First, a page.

The ABCs of Education Reform to Stop Recidivism
There’s an old saying that all of our problems come down to education. Ultimately, education is what frees us as people. From it, we learn that some foods are better to eat for our overall health than others. We learn how money can improve our daily life. We learn how to better raise our children. We learn how to use math to create predictions that may prevent hardships.
We learn all of this and more through acquiring an education. But, the issue is that not everyone has access to a quality education. In the United States, we understand how essential education is to promoting positive outcomes. This is especially the case as it relates to criminal justice reform — to the point where one can legitimately argue that educational reform is itself criminal justice reform. In order to fix the problems we face within the criminal justice system today, we must address educational reform. Just like repairing a roof with duct tape will do nothing to help save the house from the next storm, repairing our criminal justice system without reforming our educational system will do little to help us reduce recidivism.
If we are to improve our nation’s lot as having one of the highest incarceration rates on the planet, we’re going to need to simultaneously fix our compulsory education system.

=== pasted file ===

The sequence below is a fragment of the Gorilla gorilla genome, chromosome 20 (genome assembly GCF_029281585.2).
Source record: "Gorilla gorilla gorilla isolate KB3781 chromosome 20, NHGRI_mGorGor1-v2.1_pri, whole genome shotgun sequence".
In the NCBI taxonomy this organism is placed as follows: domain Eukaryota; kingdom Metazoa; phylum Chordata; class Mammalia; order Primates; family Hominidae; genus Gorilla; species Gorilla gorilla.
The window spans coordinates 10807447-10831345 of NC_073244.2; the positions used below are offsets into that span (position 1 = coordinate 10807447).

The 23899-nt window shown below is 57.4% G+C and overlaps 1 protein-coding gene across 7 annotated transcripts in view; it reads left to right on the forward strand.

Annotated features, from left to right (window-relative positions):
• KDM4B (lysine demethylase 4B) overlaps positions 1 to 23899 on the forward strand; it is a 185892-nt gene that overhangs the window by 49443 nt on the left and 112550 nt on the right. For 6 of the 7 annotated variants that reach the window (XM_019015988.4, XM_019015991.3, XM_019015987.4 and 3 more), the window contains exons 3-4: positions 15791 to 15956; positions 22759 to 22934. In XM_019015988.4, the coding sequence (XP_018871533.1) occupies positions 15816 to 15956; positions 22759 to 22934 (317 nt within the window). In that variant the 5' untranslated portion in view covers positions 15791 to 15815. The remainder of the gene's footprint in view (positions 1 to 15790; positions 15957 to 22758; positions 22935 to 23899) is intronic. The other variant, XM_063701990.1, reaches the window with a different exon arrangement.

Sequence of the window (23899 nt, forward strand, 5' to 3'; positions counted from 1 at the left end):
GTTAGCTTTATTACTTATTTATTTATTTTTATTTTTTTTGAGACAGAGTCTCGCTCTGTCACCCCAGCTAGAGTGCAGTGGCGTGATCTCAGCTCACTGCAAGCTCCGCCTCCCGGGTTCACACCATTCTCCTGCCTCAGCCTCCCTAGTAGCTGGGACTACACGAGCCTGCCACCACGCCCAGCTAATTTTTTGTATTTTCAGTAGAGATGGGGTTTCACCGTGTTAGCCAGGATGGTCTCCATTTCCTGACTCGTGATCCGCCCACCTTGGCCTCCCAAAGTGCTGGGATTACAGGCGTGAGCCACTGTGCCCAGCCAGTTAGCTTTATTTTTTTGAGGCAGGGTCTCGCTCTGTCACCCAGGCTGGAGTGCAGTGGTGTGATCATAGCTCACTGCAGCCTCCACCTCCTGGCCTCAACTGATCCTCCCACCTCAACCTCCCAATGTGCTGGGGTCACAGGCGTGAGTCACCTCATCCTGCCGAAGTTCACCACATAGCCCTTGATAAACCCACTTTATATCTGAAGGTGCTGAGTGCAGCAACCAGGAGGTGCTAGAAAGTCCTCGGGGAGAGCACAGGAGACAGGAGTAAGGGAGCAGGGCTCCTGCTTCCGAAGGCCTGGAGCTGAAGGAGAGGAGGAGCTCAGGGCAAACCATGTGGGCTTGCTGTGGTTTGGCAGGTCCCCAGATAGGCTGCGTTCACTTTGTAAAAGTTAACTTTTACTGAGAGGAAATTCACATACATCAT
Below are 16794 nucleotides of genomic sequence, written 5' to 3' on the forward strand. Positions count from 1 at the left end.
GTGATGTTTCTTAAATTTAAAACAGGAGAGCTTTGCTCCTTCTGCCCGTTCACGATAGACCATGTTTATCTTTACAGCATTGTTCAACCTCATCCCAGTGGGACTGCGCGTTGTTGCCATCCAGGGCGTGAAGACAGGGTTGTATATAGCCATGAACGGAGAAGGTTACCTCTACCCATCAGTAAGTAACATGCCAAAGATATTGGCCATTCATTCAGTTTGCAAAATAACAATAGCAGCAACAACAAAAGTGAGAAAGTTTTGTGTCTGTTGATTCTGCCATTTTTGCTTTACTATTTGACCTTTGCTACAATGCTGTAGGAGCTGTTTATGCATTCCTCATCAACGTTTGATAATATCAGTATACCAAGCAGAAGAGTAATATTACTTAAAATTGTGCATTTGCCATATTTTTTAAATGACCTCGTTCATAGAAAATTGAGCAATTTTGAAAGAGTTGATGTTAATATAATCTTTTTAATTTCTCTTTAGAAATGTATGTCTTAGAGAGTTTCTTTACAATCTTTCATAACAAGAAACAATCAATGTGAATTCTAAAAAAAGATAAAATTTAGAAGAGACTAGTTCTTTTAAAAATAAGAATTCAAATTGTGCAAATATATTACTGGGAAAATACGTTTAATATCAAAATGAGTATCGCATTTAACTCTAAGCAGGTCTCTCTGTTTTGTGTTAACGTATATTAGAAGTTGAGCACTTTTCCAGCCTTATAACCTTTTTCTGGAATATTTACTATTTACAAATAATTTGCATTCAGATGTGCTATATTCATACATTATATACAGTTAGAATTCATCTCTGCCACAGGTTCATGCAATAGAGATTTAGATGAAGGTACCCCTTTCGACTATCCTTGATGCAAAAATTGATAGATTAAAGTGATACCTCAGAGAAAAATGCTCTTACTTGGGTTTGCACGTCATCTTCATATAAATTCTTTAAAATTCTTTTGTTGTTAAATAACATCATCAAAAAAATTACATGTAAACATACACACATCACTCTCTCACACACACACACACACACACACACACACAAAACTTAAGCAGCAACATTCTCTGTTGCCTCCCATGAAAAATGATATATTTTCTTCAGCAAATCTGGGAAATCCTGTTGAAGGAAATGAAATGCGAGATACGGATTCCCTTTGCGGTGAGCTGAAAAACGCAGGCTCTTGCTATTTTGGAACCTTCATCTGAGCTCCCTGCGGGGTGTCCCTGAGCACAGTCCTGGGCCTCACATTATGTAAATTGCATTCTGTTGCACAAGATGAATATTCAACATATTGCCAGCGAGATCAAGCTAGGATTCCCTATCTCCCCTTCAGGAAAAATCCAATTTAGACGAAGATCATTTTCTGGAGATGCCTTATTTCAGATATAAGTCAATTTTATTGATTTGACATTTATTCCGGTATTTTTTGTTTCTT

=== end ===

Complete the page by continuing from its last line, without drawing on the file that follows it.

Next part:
Out With the Old, In With the New
Our compulsory education system is based on concepts from the industrial revolution. Schools that developed after this time were geared toward producing efficient factory workers in batches throughout the 19th and 20th centuries. Schools operate on strict timelines, 50 minutes for math, 50 minutes for reading, and so on — regardless of whether or not the material takes a student 50 minutes to learn.
Children are educated in batches by birth date, regardless of interest, intellectual prowess, aptitude, and ability. This methodology has created a system in which we paint with a broad brush. It might have served us well a century ago, but it no longer is an acceptable approach. The problems we face today cannot be solved with the processes of yesteryear. Although many people will debate the role of education in our society, few will disagree that its fundamental purpose is to adequately prepare youth for the challenges they will face in the world.
One of the biggest challenges they will ever face is paying for life’s needs, whether it’s an individual, a family, coming from a privileged background, or not. Education has been deemed so important in the United States that it is required by federal law. Children must attend school. Therefore, so long as they’re required to go, we should make sure that it is an effective engine for society, and not a mere relic of the past.
What Educational Reform Means For Recidivism
In terms of recidivism, when we talk about making fundamental shifts to the compulsory system, we need to talk about the system that exists for those who stand the highest probability of ending up in the criminal justice system – the impoverished. Poverty is the closest correlating factor with a life of crime.
Education gives a focal point for communities to drive attention. Schools have always been meeting places for communities, churches, and groups of all types. They are some of the first civic structures to be built, as it is understood that they exist for the purpose of making better all of the community as a whole.